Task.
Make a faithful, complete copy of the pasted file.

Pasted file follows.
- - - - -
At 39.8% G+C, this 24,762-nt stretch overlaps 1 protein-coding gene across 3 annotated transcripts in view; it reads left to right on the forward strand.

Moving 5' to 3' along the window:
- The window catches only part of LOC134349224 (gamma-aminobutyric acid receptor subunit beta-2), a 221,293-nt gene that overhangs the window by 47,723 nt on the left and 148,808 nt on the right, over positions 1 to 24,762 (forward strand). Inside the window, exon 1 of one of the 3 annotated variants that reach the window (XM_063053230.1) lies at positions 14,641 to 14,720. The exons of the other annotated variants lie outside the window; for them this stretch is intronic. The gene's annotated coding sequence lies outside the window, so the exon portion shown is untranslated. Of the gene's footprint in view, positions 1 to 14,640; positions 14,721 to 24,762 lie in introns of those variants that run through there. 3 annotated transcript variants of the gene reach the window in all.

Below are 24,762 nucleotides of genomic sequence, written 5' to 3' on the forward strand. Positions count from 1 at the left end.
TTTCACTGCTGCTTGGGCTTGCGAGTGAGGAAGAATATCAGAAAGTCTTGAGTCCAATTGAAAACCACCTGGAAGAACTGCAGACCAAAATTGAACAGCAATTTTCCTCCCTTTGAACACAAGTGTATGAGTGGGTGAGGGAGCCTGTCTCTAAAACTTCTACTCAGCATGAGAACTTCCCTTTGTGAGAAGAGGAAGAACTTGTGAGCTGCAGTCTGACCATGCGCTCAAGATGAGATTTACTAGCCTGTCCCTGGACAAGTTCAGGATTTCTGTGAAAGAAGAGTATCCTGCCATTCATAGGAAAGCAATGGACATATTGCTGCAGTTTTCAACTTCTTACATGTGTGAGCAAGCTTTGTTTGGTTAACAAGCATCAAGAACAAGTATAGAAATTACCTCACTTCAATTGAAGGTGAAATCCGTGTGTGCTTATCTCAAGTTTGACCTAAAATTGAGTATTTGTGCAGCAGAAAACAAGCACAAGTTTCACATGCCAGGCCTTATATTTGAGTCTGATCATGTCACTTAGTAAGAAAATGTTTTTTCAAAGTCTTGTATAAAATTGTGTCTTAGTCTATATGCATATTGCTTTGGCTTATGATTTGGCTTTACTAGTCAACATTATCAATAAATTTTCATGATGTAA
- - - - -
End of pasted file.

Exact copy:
At 39.8% G+C, this 24,762-nt stretch overlaps 1 protein-coding gene across 3 annotated transcripts in view; it reads left to right on the forward strand.

Moving 5' to 3' along the window:
- The window catches only part of LOC134349224 (gamma-aminobutyric acid receptor subunit beta-2), a 221,293-nt gene that overhangs the window by 47,723 nt on the left and 148,808 nt on the right, over positions 1 to 24,762 (forward strand). Inside the window, exon 1 of one of the 3 annotated variants that reach the window (XM_063053230.1) lies at positions 14,641 to 14,720. The exons of the other annotated variants lie outside the window; for them this stretch is intronic. The gene's annotated coding sequence lies outside the window, so the exon portion shown is untranslated. Of the gene's footprint in view, positions 1 to 14,640; positions 14,721 to 24,762 lie in introns of those variants that run through there. 3 annotated transcript variants of the gene reach the window in all.

Below are 24,762 nucleotides of genomic sequence, written 5' to 3' on the forward strand. Positions count from 1 at the left end.
TTTCACTGCTGCTTGGGCTTGCGAGTGAGGAAGAATATCAGAAAGTCTTGAGTCCAATTGAAAACCACCTGGAAGAACTGCAGACCAAAATTGAACAGCAATTTTCCTCCCTTTGAACACAAGTGTATGAGTGGGTGAGGGAGCCTGTCTCTAAAACTTCTACTCAGCATGAGAACTTCCCTTTGTGAGAAGAGGAAGAACTTGTGAGCTGCAGTCTGACCATGCGCTCAAGATGAGATTTACTAGCCTGTCCCTGGACAAGTTCAGGATTTCTGTGAAAGAAGAGTATCCTGCCATTCATAGGAAAGCAATGGACATATTGCTGCAGTTTTCAACTTCTTACATGTGTGAGCAAGCTTTGTTTGGTTAACAAGCATCAAGAACAAGTATAGAAATTACCTCACTTCAATTGAAGGTGAAATCCGTGTGTGCTTATCTCAAGTTTGACCTAAAATTGAGTATTTGTGCAGCAGAAAACAAGCACAAGTTTCACATGCCAGGCCTTATATTTGAGTCTGATCATGTCACTTAGTAAGAAAATGTTTTTTCAAAGTCTTGTATAAAATTGTGTCTTAGTCTATATGCATATTGCTTTGGCTTATGATTTGGCTTTACTAGTCAACATTATCAATAAATTTTCATGATGTAA